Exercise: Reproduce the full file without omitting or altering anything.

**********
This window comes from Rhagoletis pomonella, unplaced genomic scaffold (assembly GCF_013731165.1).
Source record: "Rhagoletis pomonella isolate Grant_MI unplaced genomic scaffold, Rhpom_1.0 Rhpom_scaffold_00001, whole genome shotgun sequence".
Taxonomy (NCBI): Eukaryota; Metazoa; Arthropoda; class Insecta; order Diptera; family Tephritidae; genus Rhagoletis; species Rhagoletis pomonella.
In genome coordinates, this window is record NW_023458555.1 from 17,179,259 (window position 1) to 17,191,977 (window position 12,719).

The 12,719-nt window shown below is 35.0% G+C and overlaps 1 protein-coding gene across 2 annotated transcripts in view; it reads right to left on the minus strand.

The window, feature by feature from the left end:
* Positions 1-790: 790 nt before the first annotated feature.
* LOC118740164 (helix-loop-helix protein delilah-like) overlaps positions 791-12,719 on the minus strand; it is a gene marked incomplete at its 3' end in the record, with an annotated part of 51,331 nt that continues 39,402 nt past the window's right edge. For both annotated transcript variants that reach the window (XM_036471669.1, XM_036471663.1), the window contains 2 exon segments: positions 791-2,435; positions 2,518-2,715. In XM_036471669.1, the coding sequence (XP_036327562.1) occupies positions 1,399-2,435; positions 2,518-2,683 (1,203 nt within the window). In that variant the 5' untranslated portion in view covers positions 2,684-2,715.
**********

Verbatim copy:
This window comes from Rhagoletis pomonella, unplaced genomic scaffold (assembly GCF_013731165.1).
Source record: "Rhagoletis pomonella isolate Grant_MI unplaced genomic scaffold, Rhpom_1.0 Rhpom_scaffold_00001, whole genome shotgun sequence".
Taxonomy (NCBI): Eukaryota; Metazoa; Arthropoda; class Insecta; order Diptera; family Tephritidae; genus Rhagoletis; species Rhagoletis pomonella.
In genome coordinates, this window is record NW_023458555.1 from 17,179,259 (window position 1) to 17,191,977 (window position 12,719).

The 12,719-nt window shown below is 35.0% G+C and overlaps 1 protein-coding gene across 2 annotated transcripts in view; it reads right to left on the minus strand.

The window, feature by feature from the left end:
* Positions 1-790: 790 nt before the first annotated feature.
* LOC118740164 (helix-loop-helix protein delilah-like) overlaps positions 791-12,719 on the minus strand; it is a gene marked incomplete at its 3' end in the record, with an annotated part of 51,331 nt that continues 39,402 nt past the window's right edge. For both annotated transcript variants that reach the window (XM_036471669.1, XM_036471663.1), the window contains 2 exon segments: positions 791-2,435; positions 2,518-2,715. In XM_036471669.1, the coding sequence (XP_036327562.1) occupies positions 1,399-2,435; positions 2,518-2,683 (1,203 nt within the window). In that variant the 5' untranslated portion in view covers positions 2,684-2,715.